As I've said to many people, I retired from the full-time employment at New York University but not from the profession. January, as usual, brought a trip to the Midwinter Meeting of the American Library Association, this time in Denver. I spent a few days with Elaine Paul in Boulder before the conference. We had a glorious time together and I walked around the city to see the houses we'd lived in in the late 1950s. The junior high school I went to -- Baseline Junior High -- is now a special high school. The gymnasium is barrel-vaulted which I didn't remember, and led me to wonder if my love of Palladio's geometic shapes has some of its origin there. I also found Patty Limerick's Something in the soil at one of the bookshops and really enjoyed reading it, especially with the associations with the Amon Carter Museum Library where she came to do research and with her having given the keynote speech at ARLIS/NA a couple years ago. When I went to Elaine's office, I noticed that "Scillia" was on one of the faculty boxes. It was for Chuck Scillia who I went to grad school with; I didn't see him but it was quite a load of old time memories. I also watched the videos they have of an artist talk by and interview with Nina Katchadourian, a favorite artist. The conference time in Denver was pretty wonderful too, with the meetings and gatherings with friends. I stayed with my regular roommates, Daniel Starr and Scott Wicks, and we had our normal joyous times together. On the last cold snowy night, a guy stopped Daniel and me as we went for dinner and wouldn't let go. I did finally escape his grasp but Daniel wondered if I was a scam magnet.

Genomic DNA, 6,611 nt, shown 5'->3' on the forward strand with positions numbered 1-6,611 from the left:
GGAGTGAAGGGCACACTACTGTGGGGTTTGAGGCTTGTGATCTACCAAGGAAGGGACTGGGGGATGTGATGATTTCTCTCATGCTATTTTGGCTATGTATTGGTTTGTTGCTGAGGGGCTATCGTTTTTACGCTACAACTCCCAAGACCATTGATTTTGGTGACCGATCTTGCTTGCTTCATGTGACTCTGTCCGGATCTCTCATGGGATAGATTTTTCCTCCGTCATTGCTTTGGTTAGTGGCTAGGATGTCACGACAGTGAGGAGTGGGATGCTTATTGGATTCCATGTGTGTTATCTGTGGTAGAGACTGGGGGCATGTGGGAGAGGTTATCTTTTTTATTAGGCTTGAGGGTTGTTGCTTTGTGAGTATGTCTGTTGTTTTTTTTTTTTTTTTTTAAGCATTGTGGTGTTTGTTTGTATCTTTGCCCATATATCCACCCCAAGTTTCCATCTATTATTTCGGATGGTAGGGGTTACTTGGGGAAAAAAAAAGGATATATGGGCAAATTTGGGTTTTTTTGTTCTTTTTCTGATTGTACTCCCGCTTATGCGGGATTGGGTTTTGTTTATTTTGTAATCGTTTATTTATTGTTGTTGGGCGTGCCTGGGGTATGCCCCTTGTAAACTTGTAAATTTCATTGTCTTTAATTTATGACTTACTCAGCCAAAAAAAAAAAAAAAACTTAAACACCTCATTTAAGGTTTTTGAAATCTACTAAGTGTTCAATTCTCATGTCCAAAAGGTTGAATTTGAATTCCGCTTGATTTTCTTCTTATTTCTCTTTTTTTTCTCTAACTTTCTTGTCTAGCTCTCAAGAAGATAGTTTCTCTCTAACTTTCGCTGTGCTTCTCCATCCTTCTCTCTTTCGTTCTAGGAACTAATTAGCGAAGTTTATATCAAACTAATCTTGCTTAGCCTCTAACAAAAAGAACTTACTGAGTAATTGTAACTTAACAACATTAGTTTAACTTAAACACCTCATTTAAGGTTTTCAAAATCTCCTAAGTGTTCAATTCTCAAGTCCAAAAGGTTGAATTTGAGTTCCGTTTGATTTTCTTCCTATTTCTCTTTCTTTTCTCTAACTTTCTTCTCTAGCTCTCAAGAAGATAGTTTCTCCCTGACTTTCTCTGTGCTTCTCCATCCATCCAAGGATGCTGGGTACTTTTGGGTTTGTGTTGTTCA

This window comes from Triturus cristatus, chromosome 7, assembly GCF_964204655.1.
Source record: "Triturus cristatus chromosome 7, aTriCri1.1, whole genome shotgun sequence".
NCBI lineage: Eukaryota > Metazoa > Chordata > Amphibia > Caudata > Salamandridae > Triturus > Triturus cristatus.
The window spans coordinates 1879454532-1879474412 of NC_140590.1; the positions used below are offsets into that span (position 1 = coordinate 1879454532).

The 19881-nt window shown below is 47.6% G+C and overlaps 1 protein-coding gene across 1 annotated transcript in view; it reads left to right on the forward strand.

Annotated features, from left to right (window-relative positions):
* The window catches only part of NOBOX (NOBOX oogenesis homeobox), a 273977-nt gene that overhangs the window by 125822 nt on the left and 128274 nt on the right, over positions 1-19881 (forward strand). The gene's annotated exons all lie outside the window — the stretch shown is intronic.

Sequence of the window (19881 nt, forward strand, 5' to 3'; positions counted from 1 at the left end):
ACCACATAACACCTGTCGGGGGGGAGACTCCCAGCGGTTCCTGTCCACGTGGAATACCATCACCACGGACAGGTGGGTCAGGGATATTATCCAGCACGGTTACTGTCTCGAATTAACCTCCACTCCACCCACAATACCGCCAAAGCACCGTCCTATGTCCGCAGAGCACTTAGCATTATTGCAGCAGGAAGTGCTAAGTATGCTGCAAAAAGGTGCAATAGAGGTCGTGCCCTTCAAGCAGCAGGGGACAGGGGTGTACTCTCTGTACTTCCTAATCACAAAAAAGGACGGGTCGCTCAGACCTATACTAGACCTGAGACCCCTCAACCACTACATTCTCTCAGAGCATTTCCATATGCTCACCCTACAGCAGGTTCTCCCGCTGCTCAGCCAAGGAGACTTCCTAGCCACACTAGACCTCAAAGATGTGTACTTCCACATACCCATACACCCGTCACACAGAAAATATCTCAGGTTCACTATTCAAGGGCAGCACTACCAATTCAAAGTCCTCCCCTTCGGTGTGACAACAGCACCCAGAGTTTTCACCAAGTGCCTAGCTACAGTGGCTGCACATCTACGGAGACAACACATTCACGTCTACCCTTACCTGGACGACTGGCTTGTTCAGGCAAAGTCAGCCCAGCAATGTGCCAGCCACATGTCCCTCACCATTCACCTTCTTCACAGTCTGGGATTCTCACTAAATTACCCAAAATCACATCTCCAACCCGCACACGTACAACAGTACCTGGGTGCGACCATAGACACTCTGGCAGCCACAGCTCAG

February was the College Art Association conference in Los Angeles. I stayed with Steve Ong, partner of the late Ed Armstrong who worked with me at NYU. Steve and I had lots of good talks and shared experiences. I also got to see Sharon Chickanzeff who has been caring for her 94-year old mother. I really enjoy going to CAA sessions and listening to the papers, learning more about the known as well as the unknown. Sharon and I went to see the Gamble House by Greene & Greene. Sitting on the terrace at LACMA, I was approached by an older woman who improvised a poem to her favorite purse and then asked for $10 for supper. Me, the eternal sucker. Just before I left for L.A., I finally bought a digital camera and have been enjoying the instant satisfaction of seeng the pictures and posting them on Flickr.
In early March, the Loeb House, designed by Robert Venturi, was moved by barge from the Jersey Shore out to Long Island. I joined a bunch of other architectural buffs to watch the house go under the Brooklyn Bridge. It was pretty exciting as the barge and house appeared off toward Governor's Island.
The annual conference of the Visual Resources Association was in Toronto in March. I love Toronto. I roomed with Bill Connor and our hotel room looked out on the new city hall, its two towers like circling hands. Visiting the Art Gallery of Ontario was great, and it meant seeing the new wing designed by Frank Gehry which has great staircases. I also stopped into Art Metropole, one of the great book dealers for contemporary art.